Blog Archive

Monday, September 15, 2014

Desolate Worlds

Artificial Brain - Labyrinth Constellation [2014] []
Between the frosty harshness of Diocletian and the monstrous hypnotism of Portal,  in the gutters below Gorguts, lies the depravity of Artificial Brain from New York, featuring Dan Gargiulo from Revocation. Guttural, dissonant and ugly, yet complex and diverse, you really need a prefix to call this record death metal (brutal and technical seem the adjectives of choice). It took me some time to get into, because one really needs to pay attention. This isn't background music and this isn't something you listen to for three minutes. Labyrinth Constellation is unique in that it sounds both mechanical and organic, both sharp and blunt at the same time. Alien insect organ soup with cyborg sawblade shards in it, as the Sci-Fi lyrics would put it. This album is worth the effort.

Bongripper - Miserable [2014] []
I usually try to avoid bands that have references to weed in their name, because the music was always the same interchangeable dull blur of bass-only stonerdoom to me. This moloch of a record might have somewhat cured me of that attitude: Bongripper's three song instrumental record manages to find a sweet spot somewhere between the massaging, hypnotic repetition of drone, the palpable groove of stoner and partially the uneasy feeling some death/doom records have. It's not even a harsh record, it's not Eyehategod slowed down even further, it's not Acid King, it's rather Pelican gone dark. Most importantly, there's still texture and structure and a plot to it, it's not an undefined blob. I caught myself just listening to this and doing nothing else. Well done.

Entombed A.D. - Back to the Front [2014] []
It's been seven years since the ok Serpent Saints. Meanwhile legal struggles have torn the founding members of Swedish death metal legends Entombed apart, thus the name change to Entombed A.D.. The new record eagerly stays true to the band's trademarks, however to the degree that it is predictable and disappears somewhere in the blur behind the gamechanging releases of the early 90s. When it comes to the bare ingredients - Petrov's roaring vocals, the trademark guitar sound, fine production - Back to the Front has everything it needs, but the mixture won't exactly blow you away. Maybe there aren't enough catchy hooks, maybe the album starts out too slow, it's hard to put a finger on the reason why this record is alright, but that's about it .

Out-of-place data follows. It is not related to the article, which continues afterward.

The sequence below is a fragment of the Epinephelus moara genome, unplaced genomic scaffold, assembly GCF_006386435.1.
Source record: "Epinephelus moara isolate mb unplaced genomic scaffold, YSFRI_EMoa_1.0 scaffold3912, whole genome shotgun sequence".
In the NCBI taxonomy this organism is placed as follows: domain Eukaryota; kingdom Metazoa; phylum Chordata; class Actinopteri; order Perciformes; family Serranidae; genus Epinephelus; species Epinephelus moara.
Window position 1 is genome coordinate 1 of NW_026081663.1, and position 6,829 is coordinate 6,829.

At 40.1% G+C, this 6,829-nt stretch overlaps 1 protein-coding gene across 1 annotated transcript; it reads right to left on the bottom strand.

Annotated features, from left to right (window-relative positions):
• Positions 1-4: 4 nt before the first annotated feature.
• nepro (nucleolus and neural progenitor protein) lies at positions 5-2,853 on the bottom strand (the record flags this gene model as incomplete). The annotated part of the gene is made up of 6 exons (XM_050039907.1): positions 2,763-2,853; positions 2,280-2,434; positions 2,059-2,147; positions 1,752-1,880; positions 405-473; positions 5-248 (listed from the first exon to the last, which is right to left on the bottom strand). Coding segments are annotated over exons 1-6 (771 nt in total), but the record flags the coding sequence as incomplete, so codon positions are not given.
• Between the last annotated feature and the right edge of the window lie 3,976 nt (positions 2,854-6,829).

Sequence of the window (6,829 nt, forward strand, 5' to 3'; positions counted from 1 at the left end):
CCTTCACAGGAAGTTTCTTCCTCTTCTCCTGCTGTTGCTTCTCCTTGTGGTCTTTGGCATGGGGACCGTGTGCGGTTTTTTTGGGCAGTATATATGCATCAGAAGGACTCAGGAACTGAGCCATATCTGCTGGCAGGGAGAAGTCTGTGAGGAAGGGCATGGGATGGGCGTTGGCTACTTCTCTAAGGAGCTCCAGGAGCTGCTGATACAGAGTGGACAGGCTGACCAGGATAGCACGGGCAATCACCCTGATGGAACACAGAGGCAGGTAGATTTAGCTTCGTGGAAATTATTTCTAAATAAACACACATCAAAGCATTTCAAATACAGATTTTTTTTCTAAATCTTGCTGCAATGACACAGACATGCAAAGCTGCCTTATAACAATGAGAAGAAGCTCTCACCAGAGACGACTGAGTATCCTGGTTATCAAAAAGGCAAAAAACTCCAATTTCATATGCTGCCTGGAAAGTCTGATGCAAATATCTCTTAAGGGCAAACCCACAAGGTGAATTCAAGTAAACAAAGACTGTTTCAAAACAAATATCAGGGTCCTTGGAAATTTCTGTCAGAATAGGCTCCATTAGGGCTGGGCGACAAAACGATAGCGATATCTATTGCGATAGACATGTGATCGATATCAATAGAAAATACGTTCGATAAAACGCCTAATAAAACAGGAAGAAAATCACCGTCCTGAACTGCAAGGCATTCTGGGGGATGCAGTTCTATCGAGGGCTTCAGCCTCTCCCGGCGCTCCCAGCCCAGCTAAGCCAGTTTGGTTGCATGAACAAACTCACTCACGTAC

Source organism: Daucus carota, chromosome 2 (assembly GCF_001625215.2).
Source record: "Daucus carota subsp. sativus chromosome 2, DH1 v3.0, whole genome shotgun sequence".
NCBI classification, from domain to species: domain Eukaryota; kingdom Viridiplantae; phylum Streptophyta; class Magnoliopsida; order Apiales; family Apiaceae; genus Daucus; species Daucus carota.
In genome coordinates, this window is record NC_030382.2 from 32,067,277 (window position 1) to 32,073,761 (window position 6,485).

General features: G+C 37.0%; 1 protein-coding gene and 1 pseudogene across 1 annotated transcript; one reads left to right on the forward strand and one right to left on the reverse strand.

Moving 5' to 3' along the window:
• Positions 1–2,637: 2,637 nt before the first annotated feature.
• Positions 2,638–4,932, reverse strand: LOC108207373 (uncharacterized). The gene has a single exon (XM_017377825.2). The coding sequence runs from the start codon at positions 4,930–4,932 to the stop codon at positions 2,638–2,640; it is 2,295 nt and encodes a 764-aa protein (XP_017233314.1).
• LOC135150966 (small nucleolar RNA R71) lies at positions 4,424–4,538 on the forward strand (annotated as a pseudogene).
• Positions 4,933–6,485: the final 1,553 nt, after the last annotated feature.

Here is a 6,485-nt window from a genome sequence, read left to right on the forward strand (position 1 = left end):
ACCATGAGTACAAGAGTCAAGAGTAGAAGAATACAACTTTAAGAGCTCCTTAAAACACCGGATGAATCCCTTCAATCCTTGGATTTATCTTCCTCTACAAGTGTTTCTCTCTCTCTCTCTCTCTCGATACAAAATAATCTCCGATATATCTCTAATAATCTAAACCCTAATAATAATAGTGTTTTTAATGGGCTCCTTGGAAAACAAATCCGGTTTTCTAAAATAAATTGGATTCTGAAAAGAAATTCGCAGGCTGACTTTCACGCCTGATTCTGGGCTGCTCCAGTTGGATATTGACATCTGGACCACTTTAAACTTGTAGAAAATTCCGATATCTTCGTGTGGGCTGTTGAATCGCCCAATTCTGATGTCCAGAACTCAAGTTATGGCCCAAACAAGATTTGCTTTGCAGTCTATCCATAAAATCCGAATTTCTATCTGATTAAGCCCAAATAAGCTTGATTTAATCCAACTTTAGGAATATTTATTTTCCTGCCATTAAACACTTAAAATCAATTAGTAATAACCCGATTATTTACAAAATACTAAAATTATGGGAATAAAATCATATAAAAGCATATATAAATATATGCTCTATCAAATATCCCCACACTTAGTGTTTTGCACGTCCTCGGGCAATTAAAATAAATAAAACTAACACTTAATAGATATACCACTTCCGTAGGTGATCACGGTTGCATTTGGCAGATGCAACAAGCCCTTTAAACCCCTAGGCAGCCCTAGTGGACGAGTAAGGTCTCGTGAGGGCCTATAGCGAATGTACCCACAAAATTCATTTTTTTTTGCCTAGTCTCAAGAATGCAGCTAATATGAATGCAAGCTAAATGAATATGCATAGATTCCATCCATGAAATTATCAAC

Paranorm  - The Edge of Existence [2014] []
I love Voivod, Vektor, Obliveon, early Nocturnus, all that space metal stuff, so why not give these guys a try. This is the second EP from Swedish band Paranorm, who at first listen sounded a lot like a sterile version of Coroner to me. The Progressive/Technical Thrash Metal label seems to fit well. Paranorm display well-crafted instrumental work here, with nice changes between the melodic lead and grinding rythm guitars. One release it reminds me of is Demolition by Vektor: there are some great songs on that, but it took them until the next album to play them as well as possible. On paper I should love this EP, but it feels too stiff to leave a lasting impression. Should the parallel work out, these guys have the potential to release a killer full length debut.

Vaniardur - Ithryn Luin [2012] []